From JFK to Manhattan a cab is by far the easiest and costs $50 with a tip. At $5 the subway is by far the cheapest. But after an eight-hour flight, an hour in immigration and a five-hour time difference the shuttle to the station and then a 40-minute trip into town, plus maybe a change or two, can be gruelling. Best bet is probably an express bus, which goes every 15-30 minutes and costs $15. If you're going to Brooklyn or Queens it might make more sense to get a cab.
From Newark get the train to Penn station, which runs every 15 minutes and costs $14. A cab will set you back $60 with toll and tip and not get you back any quicker.
Above all, never expect to hail a cab in Manhattan from 3pm to 5pm - they are changing shifts. Their lights are off and nobody's going home.
Sod it. If you're going to break the bank, you might as well have a laugh doing it. At around $700 a night you'll need a sense of humour. Right on top of Central Park, it is in a great location. There are nicer hotels, I'm told, but none that give you quite so many bragging rights.
One Central Park West New York; Tel: 212 299 1000; www.trumpintl.com/
Despite the recent reopening of Moma in all its splendour, the Met still wins out. Like any huge museum of this kind - it is has seven major, permanent collections - you won't see it all. If you have the stamina put aside a day, go early, take a break and go back for more. If not then it makes sense to focus on what piece of candy in this particularly huge store you want and then try not to binge.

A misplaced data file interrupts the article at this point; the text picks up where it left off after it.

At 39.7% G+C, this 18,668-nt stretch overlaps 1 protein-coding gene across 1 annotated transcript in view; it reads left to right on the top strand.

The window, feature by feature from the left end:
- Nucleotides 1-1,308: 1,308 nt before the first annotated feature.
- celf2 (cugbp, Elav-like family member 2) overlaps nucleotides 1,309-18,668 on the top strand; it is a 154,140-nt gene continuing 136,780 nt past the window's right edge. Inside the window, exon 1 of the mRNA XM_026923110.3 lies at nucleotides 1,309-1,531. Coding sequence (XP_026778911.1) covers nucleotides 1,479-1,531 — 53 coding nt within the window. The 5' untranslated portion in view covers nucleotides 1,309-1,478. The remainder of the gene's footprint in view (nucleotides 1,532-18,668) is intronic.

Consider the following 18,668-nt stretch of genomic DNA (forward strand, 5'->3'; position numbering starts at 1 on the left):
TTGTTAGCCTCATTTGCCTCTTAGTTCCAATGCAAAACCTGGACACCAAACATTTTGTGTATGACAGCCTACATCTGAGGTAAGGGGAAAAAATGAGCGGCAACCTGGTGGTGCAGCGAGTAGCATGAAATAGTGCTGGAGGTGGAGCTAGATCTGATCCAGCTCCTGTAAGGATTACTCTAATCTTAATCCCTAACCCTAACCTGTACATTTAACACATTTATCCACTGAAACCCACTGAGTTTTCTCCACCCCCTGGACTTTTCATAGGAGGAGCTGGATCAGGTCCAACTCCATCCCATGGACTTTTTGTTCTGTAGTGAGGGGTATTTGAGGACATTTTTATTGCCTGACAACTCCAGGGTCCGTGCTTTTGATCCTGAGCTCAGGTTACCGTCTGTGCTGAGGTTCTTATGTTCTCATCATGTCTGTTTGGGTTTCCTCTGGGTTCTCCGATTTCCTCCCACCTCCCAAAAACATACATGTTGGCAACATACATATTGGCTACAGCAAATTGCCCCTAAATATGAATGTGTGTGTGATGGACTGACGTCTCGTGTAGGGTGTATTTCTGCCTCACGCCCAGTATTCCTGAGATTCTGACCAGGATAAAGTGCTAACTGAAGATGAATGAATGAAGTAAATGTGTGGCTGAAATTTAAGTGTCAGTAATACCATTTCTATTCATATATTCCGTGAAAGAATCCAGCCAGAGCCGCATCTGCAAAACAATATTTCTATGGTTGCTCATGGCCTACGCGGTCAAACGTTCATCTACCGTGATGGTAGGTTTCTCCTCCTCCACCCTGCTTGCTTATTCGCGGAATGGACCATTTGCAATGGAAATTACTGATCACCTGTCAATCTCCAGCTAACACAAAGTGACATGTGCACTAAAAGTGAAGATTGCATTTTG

1000 Fifth Avenue at 82nd Street; Tel: 212-535-7710; www.metmuseum.org/
From Pier 83 at West 42nd street and 12th avenue. You can forget that Manhattan is an island, this trip takes you round it on water giving you a sense of how it all fits together. The two-hour semi-circle tour for around $12 is plenty.
But to make it worth your while you should go first thing on a weekday - it opens at 9.30am. Otherwise you'll spend half a day in the queue and be so cheesed off you won't care what you see by the time you get to the top.
350 Fifth Avenue, Manhattan; www.esbnyc.com/
New York is made up five boroughs. But when visitors arrive they mistake Manhattan between Battery Park and 96th street for the entire city. Don't get me wrong. Manhattan from the neck down is great. But try the amateur night at the Apollo in Harlem, Williamsburg or Fort Greene in Brooklyn or the Bronx zoo. Take a bridge or a tunnel. Get out and see the city.
Don't be put off by the queue outside this Chinatown favourite on most weekend evenings. Parties of four or less usually get seated within half and hour and it's worth the wait. Unless you're unlucky you share a large round table with others - a brilliant way to meet strangers who aren't strange. Its soup dumplings are a must. The soup is in the dumplings; getting it out without getting it all over you demands finesse. Cash only.
9 Pell St, Chinatown, subways 6,W, Q to Canal St
A terrific Ukrainian diner in the east village, which is open all night on Fridays and Saturdays. Fantastic broccoli and cheese pirogis and mushroom and barely soups; blintzes sure to ensure that you die happy from heart failure. And the best burgers in the city.
9th street and second avenue: Subway F, V to second avenue, R, W to 8th st, 6 to Astor Place; www.veselka.com/.
New York doesn't really do budget when it comes to hotels. Your best bet is to go online and see if you can bid for something cheap. Otherwise at $99 the Chelsea Star is about the cheapest you'll find before you get into hostels and shared toilets.
300 W 30th Street 8th Ave; (212) 244-STAR ; www.starhotelny.com/
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